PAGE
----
Charlie Chaplin’s Limelight (1951)

Charlie Chaplin’s Limelight (1951)

Yet it was for these very virtues that Bazin came under attack by the budding generation of film pedants – and almost at the same moment as he was canonised as a classic. Bazin, it was claimed, refused to follow due process. His vaunted theory of realism amounted to little more than a loose patchwork of ideas that never coalesced into a stringent system but remained dangerously impressionistic and often flatly contradictory. But professional intellectuals who jumped on Bazin’s alleged incoherence also underrated the profoundly dialectical nature of his thinking. To put it another way, they were stone-blind to Bazin’s poetic genius – his ability to hold contrary terms in a state of paradoxical suspension that transcends mere theory and approaches mystical understanding.

But there was worse to come. For Bazin, a rhapsodist of cinema and a true believer in its perfectibility, had replied to his own sweeping question ‘what is cinema?’ with a resounding affirmation – whereas the new breed of theorists answered it increasingly in the negative. In the wake of the 60s counterculture film-studies departments across Europe were transformed into hubs of self-styled revolutionary activity. Fuelled by the absolutist views of French structuralist Marxist Louis Althusser (who proclaimed the function of the mass media to be an endless replication of ruling-class values), radical academics came not to praise cinema but to bury it.

It was perhaps impossible to avoid a head-on collision between Bazin’s meditative humanism and a dogmatism that saw popular cinema as an ideological apparatus – an efficient machine for turning out docile citizens. As the most eminent critic of the preceding decade Bazin became a figurehead for the establishment and the militant new regime at Cahiers hammered him for his political complicity (an Oedipal rebellion if ever there was one). Crossing over to Britain by way of the influential theoretical journal Screen, the sport of Bazin-bashing proliferated throughout the 70s and 80s. How could anyone be fool enough to suppose that cinema was capable of recording reality directly when the reciprocal insights of semiotics and Lacanian psychoanalysis had demonstrated that human perception is always mediated by language? It might almost be said that the whole Byzantine edifice of contemporary film theory sprang out of an irresistible itch to prove Bazin wrong.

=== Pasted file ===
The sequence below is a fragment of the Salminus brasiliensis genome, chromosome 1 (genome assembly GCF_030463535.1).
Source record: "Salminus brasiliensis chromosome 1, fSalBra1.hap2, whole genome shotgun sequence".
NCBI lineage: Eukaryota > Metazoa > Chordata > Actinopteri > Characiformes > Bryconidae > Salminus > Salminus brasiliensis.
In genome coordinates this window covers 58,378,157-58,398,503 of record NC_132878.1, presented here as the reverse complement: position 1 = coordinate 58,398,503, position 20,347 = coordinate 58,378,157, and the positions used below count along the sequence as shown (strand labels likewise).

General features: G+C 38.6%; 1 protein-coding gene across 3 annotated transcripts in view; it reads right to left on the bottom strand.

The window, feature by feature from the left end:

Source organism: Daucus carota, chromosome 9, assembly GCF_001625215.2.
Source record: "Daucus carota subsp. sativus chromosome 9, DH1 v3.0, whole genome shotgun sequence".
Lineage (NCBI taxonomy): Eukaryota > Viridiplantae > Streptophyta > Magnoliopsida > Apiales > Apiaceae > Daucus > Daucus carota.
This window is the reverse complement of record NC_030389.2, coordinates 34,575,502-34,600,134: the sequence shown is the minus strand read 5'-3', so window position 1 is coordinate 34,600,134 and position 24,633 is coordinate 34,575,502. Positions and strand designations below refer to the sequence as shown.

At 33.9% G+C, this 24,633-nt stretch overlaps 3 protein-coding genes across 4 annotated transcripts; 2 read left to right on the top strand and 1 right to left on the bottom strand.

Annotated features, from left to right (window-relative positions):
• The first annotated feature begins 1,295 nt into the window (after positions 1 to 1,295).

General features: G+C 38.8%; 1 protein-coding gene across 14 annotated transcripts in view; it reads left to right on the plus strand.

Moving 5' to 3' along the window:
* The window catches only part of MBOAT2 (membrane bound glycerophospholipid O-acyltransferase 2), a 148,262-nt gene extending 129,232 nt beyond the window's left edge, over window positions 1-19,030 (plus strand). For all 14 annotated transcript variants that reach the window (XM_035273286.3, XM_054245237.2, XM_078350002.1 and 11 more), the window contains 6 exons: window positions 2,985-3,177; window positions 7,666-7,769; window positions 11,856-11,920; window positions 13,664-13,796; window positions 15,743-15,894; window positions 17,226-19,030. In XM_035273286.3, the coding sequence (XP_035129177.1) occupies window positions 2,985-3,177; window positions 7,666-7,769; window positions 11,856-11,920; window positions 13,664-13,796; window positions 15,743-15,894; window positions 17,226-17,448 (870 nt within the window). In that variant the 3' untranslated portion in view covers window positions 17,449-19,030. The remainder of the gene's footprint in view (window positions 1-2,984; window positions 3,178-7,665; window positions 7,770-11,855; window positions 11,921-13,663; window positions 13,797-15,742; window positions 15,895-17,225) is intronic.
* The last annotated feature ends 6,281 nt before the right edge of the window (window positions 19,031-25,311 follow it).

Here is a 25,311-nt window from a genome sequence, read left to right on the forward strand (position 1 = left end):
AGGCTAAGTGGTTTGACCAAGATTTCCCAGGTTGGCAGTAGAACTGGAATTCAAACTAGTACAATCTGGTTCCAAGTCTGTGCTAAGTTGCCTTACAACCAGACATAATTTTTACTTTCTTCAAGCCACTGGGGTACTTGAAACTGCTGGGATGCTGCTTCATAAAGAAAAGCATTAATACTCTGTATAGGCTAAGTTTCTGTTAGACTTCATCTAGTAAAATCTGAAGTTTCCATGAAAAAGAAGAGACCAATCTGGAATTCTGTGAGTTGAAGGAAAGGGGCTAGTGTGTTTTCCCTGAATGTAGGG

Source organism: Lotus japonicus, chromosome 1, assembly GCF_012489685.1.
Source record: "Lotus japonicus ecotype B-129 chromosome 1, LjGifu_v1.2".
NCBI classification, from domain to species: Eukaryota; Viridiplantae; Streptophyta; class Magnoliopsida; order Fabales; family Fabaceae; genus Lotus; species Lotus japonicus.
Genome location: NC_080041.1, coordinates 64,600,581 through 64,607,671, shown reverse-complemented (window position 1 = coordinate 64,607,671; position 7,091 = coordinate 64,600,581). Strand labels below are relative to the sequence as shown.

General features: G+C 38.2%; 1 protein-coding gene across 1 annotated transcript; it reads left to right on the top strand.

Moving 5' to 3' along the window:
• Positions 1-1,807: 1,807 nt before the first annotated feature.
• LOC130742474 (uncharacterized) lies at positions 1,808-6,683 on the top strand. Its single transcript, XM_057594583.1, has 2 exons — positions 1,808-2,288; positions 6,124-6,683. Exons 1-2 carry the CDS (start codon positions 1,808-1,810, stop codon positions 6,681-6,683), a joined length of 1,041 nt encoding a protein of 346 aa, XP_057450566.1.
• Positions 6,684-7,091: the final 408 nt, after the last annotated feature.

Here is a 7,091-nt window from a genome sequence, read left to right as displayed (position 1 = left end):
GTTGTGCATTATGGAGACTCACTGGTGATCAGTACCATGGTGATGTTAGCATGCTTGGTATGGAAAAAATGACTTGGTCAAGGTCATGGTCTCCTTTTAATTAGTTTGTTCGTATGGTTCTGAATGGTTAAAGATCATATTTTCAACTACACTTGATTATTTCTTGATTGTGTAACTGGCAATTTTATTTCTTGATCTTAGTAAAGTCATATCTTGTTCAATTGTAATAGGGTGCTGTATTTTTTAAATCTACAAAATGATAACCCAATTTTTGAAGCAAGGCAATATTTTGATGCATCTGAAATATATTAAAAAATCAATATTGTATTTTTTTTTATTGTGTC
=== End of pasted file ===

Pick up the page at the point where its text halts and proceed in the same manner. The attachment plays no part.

Nowadays, of course, it is a truth universally acknowledged that reality is a construction, and Bazin’s reputed innocence on this score no longer raises sectarian hackles – more like a condescending smile. It must be admitted that his earnest belief in the intrinsically realist vocation of film puts him on the far side of postmodern relativism and doubt. Yet in so far as a compulsive scepticism and a jaded cynicism have become the orthodoxies of our age, this may be the moment to start rehabilitating reality – and André Bazin.